In an earlier issue I discussed how software packages and data warehousing could provide a significant return on investment as solutions for the Year 2000 problem. James Martin has stated that most of the corporations and governments today are utilizing information technology that was created for the seventies and eighties and if they continue operating this way, they may not survive as entities in the next five years. We need to evaluate all of our processes within our organizations and determine if there is a better way to simplify and make us more responsive in the twenty-first century.
For example, I predict that our government will implement a flat tax or a sales tax based on consumption or a derivative of them by the Year 2000. The benefits and reasons for this are many: 1) Our tax code is based on dates, exclusions, revisions, etc., and there are billions of lines of code to modify; 2) Every citizen would welcome a simple method for calculating taxes each year which would eliminate a significant amount of stress on April 15; 3) The cost of the IRS could be reduced substantially which would help to reduce the deficit; 4) We could reduce the load on our court system by removing potential cases based on the ambiguity of our complex tax laws; and 5) Special interests could be minimized if we had a simplified tax code. In reality, I am sure that this new tax system would still have numerous exclusions that would be instituted as a result of the political nature of government, but it could definitely be a WIN/WIN situation for everyone.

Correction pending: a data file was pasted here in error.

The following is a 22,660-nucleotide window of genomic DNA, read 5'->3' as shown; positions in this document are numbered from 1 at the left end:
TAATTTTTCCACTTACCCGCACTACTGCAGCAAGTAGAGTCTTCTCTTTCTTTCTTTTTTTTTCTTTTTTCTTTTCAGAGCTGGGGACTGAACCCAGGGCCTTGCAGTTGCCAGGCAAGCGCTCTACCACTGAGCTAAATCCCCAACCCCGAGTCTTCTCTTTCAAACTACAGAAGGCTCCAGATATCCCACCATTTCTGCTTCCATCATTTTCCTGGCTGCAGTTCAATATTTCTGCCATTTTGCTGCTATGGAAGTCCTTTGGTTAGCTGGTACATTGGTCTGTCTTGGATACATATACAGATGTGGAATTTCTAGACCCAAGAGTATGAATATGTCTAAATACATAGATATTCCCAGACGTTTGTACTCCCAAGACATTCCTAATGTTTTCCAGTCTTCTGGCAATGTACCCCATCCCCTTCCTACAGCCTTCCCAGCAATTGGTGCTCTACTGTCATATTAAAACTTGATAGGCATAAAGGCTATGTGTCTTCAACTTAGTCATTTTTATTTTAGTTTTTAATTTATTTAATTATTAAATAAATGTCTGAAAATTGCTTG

If we can be more creative and innovative with the way we do business in the future, we can definitely minimize the overall cost that has been predicted for the Year 2000.
We are happy to introduce a new monthly column, " Analyst Insight," written by Wayne Eckerson, a consultant for the Patricia Seybold Group.
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